What it is:
How it works (Example):
Let’s say Company XYZ plans to purchase another company for $20 million. It only has $2 million in coupon of, say 5%, which is very attractive to investors. However, because there is no associated with the , there is a chance that if the acquisition doesn't work out and Company XYZ stops making payments, they may have little compensation if the company is liquidated., so it $18 million in unsecured notes. The unsecured notes have a
If that collateral attached, the has nothing to seize when the borrower stops making the payments. Sure, the lender can sue and recover his or her that way, but that is a more expensive and time consuming.doesn't have any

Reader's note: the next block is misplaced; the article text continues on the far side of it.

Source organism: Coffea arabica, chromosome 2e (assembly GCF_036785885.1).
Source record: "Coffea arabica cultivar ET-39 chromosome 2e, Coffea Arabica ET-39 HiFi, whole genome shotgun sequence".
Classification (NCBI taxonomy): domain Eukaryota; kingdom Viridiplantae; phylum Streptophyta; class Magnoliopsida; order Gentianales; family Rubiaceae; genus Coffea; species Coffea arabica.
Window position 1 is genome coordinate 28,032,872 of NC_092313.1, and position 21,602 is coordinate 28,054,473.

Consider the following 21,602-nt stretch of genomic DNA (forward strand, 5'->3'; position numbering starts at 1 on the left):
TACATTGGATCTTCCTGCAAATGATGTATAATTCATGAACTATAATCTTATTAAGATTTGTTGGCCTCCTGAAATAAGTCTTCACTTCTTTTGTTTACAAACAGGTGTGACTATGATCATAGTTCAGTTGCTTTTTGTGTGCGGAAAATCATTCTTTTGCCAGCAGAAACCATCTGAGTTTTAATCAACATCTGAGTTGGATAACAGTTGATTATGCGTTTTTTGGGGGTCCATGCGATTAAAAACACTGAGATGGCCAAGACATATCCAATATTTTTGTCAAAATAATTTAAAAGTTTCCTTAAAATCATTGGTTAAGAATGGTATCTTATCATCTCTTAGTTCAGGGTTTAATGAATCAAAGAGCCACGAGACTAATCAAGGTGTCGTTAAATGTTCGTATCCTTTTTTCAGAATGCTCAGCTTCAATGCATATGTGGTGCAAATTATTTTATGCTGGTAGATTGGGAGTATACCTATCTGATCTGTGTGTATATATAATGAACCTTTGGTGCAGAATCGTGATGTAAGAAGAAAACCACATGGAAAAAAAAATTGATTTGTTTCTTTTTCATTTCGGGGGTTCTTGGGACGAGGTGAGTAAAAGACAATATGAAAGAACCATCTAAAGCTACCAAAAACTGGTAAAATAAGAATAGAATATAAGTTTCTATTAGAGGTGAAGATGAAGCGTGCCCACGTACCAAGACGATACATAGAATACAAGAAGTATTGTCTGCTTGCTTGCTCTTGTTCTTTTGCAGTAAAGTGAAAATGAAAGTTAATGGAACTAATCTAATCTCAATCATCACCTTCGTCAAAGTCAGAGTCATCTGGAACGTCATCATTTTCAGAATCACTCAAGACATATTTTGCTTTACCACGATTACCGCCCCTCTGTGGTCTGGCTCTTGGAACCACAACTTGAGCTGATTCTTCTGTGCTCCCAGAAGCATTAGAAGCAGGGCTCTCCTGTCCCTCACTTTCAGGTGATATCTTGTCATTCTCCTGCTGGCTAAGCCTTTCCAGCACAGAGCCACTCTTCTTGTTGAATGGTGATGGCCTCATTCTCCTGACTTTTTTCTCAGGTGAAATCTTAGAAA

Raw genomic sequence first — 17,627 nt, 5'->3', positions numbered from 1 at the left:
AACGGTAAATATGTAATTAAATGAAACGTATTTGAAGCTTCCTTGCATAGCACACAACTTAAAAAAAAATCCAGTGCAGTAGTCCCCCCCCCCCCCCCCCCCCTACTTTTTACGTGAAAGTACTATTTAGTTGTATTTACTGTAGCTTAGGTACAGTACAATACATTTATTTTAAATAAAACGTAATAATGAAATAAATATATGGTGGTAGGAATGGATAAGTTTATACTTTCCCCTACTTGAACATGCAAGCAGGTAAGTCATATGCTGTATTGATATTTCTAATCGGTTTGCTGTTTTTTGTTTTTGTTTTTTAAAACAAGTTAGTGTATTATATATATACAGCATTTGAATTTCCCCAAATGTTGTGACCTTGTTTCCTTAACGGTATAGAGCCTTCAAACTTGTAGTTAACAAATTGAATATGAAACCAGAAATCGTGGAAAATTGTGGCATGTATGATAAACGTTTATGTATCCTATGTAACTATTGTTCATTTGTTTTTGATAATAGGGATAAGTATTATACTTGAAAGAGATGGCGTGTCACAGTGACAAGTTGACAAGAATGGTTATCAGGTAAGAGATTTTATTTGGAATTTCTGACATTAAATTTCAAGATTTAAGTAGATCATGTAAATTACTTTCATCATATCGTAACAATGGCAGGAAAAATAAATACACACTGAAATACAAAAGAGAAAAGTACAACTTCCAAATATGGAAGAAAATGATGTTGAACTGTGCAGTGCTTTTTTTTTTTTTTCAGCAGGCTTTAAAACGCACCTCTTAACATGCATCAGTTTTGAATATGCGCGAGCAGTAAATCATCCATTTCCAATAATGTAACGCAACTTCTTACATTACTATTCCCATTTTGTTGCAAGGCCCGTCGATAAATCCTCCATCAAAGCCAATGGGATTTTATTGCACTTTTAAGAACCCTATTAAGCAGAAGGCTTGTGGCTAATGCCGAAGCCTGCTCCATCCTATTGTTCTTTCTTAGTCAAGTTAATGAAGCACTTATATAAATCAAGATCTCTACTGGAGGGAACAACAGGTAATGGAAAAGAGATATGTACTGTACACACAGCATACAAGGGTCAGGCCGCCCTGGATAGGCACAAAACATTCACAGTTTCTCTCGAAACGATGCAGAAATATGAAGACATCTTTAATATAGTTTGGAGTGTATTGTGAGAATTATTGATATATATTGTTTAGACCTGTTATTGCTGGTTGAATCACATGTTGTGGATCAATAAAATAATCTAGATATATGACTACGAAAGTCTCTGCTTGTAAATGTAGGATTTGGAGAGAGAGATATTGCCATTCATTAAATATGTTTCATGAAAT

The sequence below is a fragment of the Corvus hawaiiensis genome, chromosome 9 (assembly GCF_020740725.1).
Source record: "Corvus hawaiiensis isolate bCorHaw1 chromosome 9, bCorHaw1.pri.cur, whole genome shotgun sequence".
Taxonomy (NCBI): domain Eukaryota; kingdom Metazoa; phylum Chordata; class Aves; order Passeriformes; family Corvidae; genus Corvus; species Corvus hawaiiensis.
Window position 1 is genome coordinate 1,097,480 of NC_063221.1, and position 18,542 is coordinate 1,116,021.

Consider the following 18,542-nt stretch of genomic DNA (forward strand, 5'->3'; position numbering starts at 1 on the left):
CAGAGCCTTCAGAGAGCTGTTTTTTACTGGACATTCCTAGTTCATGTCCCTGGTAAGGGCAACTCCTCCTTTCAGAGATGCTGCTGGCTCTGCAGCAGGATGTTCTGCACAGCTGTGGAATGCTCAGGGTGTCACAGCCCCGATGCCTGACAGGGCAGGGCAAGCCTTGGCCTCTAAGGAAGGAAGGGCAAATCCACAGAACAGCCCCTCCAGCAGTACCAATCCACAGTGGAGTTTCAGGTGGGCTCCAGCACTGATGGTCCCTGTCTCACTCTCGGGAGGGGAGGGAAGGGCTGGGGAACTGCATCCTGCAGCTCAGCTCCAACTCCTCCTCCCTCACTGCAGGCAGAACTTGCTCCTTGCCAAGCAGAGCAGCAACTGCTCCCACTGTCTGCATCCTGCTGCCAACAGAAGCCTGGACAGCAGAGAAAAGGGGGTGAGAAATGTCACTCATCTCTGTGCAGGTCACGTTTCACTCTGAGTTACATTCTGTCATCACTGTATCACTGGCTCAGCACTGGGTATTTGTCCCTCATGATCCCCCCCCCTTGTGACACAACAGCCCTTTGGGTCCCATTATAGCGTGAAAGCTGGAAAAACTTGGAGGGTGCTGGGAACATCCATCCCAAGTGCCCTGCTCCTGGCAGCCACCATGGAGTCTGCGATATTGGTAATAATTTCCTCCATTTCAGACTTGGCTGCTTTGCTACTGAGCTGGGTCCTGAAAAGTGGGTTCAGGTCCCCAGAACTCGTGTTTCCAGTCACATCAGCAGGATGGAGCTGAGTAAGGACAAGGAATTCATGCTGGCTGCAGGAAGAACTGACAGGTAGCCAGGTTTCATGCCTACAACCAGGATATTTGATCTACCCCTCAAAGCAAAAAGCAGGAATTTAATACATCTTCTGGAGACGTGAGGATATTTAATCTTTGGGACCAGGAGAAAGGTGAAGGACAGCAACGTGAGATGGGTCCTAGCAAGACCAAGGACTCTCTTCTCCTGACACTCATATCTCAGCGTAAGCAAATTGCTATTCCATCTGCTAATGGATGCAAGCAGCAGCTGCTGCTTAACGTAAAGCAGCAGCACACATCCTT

Why it Matters:
An unsecured note is backed by little more than a promise to pay. Unsecured notes are riskier than secured(and even ) because the does not have the ability to seize an right away if a borrower fails to repay the (and there isn't even an insurance policy backing the ). Creditors may of course sue to obtain access to accounts or other assets if the borrower has not paid, but that is more expensive than requiring up front.
Regardless, this lack of security increases the creditor’s risk, which in turn increases the interest rates on unsecured notes.